As Brexit talks progress, PM May strug­gles to find sup­port at home

Tehran Times - - WORLD IN FOCUS -

Bri­tish Prime Min­is­ter Theresa May was strug­gling on Fri­day to find con­sen­sus on Brexit pro­pos­als that would be ac­cept­able to her min­is­ters, her Con­ser­va­tive Party and the North­ern Ir­ish law­mak­ers who prop up her mi­nor­ity govern­ment.

Brexit ne­go­ti­a­tions with the Eu­ro­pean Union have ac­cel­er­ated and be­come more pos­i­tive over the past week, though sig­nif­i­cant hur­dles re­main, fi­nance min­is­ter Philip Ham­mond said.

“What has hap­pened over the last week, 10 days, is that there has been a mea­sur­able change in pace,” he told the BBC.

“But that shouldn’t con­ceal the fact that we still have some big dif­fer­ences left to re­solve,” Ham­mond said. “So process is a lot more pos­i­tive this week - sub­stance still very chal­leng­ing.”

With less than six months to go un­til the United King­dom is due to leave the EU, May is seek­ing to rally sup­port at home on the de­tails of a di­vorce deal though it is un­clear if she can win par­lia­ment’s ap­proval for any agree­ment.

Bri­tish and EU ne­go­tia­tors are mak­ing head­way on the Ir­ish bor­der is­sue, the big­gest hur­dle to an over­all agree­ment, and hope for a Brexit deal break­through on Mon­day, diplo­mats said.

The Ir­ish bor­der “back­stop”, which seeks a way to avoid cus­toms checks on the fron­tier be­tween the Bri­tish prov­ince of North­ern Ire­land and Ire­land if there is no over­all exit deal, has be­come the big­gest stick­ing point in ne­go­ti­a­tions.

As both sides seek to clinch a deal, the United King­dom will pub­lish on Fri­day more of its so-called tech­ni­cal no­tices which lay out the im­pact of a no-deal Brexit on spe­cific sec­tors of the econ­omy.

DEAl or no-DEAl?

May’s North­ern Ir­ish sup­port­ers ve­he­mently op­pose any checks be­tween the prov­ince and main­land Bri­tain af­ter Brexit.

The head of the Demo­cratic Union­ist Party, Ar­lene Foster, said May “could not in good con­science” back an EU pro­posal for checks on goods be­ing im­ported to North­ern Ire­land from Bri­tain af­ter Brexit.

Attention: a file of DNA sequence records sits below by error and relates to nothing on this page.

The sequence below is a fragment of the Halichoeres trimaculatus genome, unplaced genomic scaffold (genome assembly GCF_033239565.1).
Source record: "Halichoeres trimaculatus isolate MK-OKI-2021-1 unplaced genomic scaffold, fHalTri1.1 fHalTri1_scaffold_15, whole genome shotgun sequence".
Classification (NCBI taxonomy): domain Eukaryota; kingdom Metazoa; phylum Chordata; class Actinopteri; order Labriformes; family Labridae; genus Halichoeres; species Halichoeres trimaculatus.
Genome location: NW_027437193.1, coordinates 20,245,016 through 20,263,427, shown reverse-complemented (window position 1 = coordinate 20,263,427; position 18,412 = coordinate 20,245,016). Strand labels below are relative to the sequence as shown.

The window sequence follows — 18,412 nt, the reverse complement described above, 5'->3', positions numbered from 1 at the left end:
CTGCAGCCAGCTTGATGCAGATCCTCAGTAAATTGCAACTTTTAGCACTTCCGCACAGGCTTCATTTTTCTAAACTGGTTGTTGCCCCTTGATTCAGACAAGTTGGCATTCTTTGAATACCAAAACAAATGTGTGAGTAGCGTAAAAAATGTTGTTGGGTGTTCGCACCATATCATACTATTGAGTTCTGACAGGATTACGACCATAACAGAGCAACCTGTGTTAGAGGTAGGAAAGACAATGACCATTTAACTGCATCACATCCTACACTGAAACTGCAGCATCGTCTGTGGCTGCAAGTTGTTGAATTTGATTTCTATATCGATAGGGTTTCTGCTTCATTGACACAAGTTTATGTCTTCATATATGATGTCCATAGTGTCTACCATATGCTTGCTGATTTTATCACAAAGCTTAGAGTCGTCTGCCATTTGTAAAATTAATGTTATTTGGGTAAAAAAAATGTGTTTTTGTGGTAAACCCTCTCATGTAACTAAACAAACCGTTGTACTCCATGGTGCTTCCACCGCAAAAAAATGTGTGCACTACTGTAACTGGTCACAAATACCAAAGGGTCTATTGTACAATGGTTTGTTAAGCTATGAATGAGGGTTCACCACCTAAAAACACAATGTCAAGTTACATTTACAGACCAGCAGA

Un­der May’s pro­pos­als, the whole of the United King­dom would forge a cus­toms part­ner­ship with the EU af­ter a tran­si­tion pe­riod ends in De­cem­ber 2020 in the event of the back­stop be­ing trig­gered.

Some of May’s min­is­ters have urged her to put a time limit on that plan.

Bri­tain’s in­ter­na­tional trade, en­vi­ron­ment and Brexit min­is­ters told May at a meet­ing on Thurs­day that they fear the whole of Bri­tain could re­main in the EU cus­toms union for an open-ended pe­riod, the BBC said.

May will never agree to a back­stop plan that means Bri­tain could be per­ma­nently tied to the bloc’s cus­toms rules, her spokes­woman said on Fri­day. “The prime min­is­ter would never agree to a deal which could trap the UK in a back­stop per­ma­nently,” she said.

The Times news­pa­per re­ported May was warned the is­sue was so se­ri­ous that she could face fur­ther cabi­net res­ig­na­tions un­less she found a way to en­sure the back­stop was not per­ma­nent.

Speak­ing to North­ern Ire­land jour­nal­ists at her Down­ing Street of­fice, May said on Thurs­day that talks on the Ir­ish back­stop were likely to con­tinue un­til Novem­ber.

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